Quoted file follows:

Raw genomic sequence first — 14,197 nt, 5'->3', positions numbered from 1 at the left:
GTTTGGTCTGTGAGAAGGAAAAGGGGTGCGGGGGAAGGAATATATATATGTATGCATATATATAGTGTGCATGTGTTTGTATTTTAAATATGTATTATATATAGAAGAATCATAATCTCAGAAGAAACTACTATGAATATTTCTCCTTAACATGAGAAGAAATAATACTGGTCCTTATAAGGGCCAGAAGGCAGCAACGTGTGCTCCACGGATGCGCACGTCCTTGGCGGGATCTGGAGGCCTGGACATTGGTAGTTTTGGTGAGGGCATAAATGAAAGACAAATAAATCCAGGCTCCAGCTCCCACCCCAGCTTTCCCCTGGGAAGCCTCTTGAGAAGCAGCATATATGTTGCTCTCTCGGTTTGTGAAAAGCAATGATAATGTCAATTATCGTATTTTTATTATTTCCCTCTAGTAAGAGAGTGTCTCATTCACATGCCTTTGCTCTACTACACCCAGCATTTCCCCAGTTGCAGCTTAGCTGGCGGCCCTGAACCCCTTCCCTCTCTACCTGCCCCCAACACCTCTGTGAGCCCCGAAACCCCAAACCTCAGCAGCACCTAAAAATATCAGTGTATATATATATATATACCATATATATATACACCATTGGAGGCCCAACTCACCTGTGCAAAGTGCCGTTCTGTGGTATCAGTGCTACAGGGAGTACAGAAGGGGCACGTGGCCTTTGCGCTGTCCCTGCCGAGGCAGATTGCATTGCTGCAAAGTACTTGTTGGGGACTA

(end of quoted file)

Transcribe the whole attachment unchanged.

Raw genomic sequence first — 14,197 nt, 5'->3', positions numbered from 1 at the left:
GTTTGGTCTGTGAGAAGGAAAAGGGGTGCGGGGGAAGGAATATATATATGTATGCATATATATAGTGTGCATGTGTTTGTATTTTAAATATGTATTATATATAGAAGAATCATAATCTCAGAAGAAACTACTATGAATATTTCTCCTTAACATGAGAAGAAATAATACTGGTCCTTATAAGGGCCAGAAGGCAGCAACGTGTGCTCCACGGATGCGCACGTCCTTGGCGGGATCTGGAGGCCTGGACATTGGTAGTTTTGGTGAGGGCATAAATGAAAGACAAATAAATCCAGGCTCCAGCTCCCACCCCAGCTTTCCCCTGGGAAGCCTCTTGAGAAGCAGCATATATGTTGCTCTCTCGGTTTGTGAAAAGCAATGATAATGTCAATTATCGTATTTTTATTATTTCCCTCTAGTAAGAGAGTGTCTCATTCACATGCCTTTGCTCTACTACACCCAGCATTTCCCCAGTTGCAGCTTAGCTGGCGGCCCTGAACCCCTTCCCTCTCTACCTGCCCCCAACACCTCTGTGAGCCCCGAAACCCCAAACCTCAGCAGCACCTAAAAATATCAGTGTATATATATATATATACCATATATATATACACCATTGGAGGCCCAACTCACCTGTGCAAAGTGCCGTTCTGTGGTATCAGTGCTACAGGGAGTACAGAAGGGGCACGTGGCCTTTGCGCTGTCCCTGCCGAGGCAGATTGCATTGCTGCAAAGTACTTGTTGGGGACTA